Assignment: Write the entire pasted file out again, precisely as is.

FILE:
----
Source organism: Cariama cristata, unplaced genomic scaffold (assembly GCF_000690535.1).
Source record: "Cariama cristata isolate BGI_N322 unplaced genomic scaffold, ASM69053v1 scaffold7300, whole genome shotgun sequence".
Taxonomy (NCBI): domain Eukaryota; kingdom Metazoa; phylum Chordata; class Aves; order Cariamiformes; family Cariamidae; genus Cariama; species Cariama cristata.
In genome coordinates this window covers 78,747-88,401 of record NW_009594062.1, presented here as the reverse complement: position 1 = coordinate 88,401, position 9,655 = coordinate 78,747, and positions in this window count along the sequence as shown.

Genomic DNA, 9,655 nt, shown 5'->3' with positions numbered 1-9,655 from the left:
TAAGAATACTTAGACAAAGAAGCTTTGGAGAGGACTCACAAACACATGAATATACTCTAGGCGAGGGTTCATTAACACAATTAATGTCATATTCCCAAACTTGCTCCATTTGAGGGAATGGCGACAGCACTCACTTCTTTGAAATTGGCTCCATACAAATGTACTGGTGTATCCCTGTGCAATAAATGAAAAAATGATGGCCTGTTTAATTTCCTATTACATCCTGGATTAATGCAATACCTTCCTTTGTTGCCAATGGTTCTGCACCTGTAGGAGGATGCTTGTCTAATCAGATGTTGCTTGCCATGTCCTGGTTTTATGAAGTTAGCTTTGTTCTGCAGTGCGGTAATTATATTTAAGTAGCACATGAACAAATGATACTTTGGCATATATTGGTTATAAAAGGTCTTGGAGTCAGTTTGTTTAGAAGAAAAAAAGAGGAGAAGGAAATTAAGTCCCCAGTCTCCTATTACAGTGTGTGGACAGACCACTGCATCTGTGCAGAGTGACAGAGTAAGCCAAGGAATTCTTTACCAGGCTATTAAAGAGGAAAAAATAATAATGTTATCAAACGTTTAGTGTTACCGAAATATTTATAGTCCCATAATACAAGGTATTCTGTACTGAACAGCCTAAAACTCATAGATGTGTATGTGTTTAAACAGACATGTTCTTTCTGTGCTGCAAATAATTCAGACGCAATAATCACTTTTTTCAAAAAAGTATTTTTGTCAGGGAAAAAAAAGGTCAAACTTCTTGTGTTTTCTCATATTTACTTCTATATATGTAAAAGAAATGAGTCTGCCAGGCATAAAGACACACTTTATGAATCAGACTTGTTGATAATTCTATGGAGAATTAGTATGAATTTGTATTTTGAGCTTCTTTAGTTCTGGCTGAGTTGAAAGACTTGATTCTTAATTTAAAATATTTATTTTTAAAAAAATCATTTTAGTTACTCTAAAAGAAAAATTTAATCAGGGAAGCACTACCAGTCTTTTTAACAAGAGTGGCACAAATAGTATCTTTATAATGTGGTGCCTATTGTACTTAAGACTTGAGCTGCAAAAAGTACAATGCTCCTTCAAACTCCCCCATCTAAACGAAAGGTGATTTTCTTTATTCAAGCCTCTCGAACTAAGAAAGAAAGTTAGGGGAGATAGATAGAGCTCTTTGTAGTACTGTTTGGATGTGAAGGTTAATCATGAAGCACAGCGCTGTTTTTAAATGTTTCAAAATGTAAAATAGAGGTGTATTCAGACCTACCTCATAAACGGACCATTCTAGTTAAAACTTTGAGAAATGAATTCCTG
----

Source organism: Cariama cristata, unplaced genomic scaffold (assembly GCF_000690535.1).
Source record: "Cariama cristata isolate BGI_N322 unplaced genomic scaffold, ASM69053v1 scaffold7300, whole genome shotgun sequence".
Taxonomy (NCBI): domain Eukaryota; kingdom Metazoa; phylum Chordata; class Aves; order Cariamiformes; family Cariamidae; genus Cariama; species Cariama cristata.
In genome coordinates this window covers 78,747-88,401 of record NW_009594062.1, presented here as the reverse complement: position 1 = coordinate 88,401, position 9,655 = coordinate 78,747, and positions in this window count along the sequence as shown.

Genomic DNA, 9,655 nt, shown 5'->3' with positions numbered 1-9,655 from the left:
TAAGAATACTTAGACAAAGAAGCTTTGGAGAGGACTCACAAACACATGAATATACTCTAGGCGAGGGTTCATTAACACAATTAATGTCATATTCCCAAACTTGCTCCATTTGAGGGAATGGCGACAGCACTCACTTCTTTGAAATTGGCTCCATACAAATGTACTGGTGTATCCCTGTGCAATAAATGAAAAAATGATGGCCTGTTTAATTTCCTATTACATCCTGGATTAATGCAATACCTTCCTTTGTTGCCAATGGTTCTGCACCTGTAGGAGGATGCTTGTCTAATCAGATGTTGCTTGCCATGTCCTGGTTTTATGAAGTTAGCTTTGTTCTGCAGTGCGGTAATTATATTTAAGTAGCACATGAACAAATGATACTTTGGCATATATTGGTTATAAAAGGTCTTGGAGTCAGTTTGTTTAGAAGAAAAAAAGAGGAGAAGGAAATTAAGTCCCCAGTCTCCTATTACAGTGTGTGGACAGACCACTGCATCTGTGCAGAGTGACAGAGTAAGCCAAGGAATTCTTTACCAGGCTATTAAAGAGGAAAAAATAATAATGTTATCAAACGTTTAGTGTTACCGAAATATTTATAGTCCCATAATACAAGGTATTCTGTACTGAACAGCCTAAAACTCATAGATGTGTATGTGTTTAAACAGACATGTTCTTTCTGTGCTGCAAATAATTCAGACGCAATAATCACTTTTTTCAAAAAAGTATTTTTGTCAGGGAAAAAAAAGGTCAAACTTCTTGTGTTTTCTCATATTTACTTCTATATATGTAAAAGAAATGAGTCTGCCAGGCATAAAGACACACTTTATGAATCAGACTTGTTGATAATTCTATGGAGAATTAGTATGAATTTGTATTTTGAGCTTCTTTAGTTCTGGCTGAGTTGAAAGACTTGATTCTTAATTTAAAATATTTATTTTTAAAAAAATCATTTTAGTTACTCTAAAAGAAAAATTTAATCAGGGAAGCACTACCAGTCTTTTTAACAAGAGTGGCACAAATAGTATCTTTATAATGTGGTGCCTATTGTACTTAAGACTTGAGCTGCAAAAAGTACAATGCTCCTTCAAACTCCCCCATCTAAACGAAAGGTGATTTTCTTTATTCAAGCCTCTCGAACTAAGAAAGAAAGTTAGGGGAGATAGATAGAGCTCTTTGTAGTACTGTTTGGATGTGAAGGTTAATCATGAAGCACAGCGCTGTTTTTAAATGTTTCAAAATGTAAAATAGAGGTGTATTCAGACCTACCTCATAAACGGACCATTCTAGTTAAAACTTTGAGAAATGAATTCCTG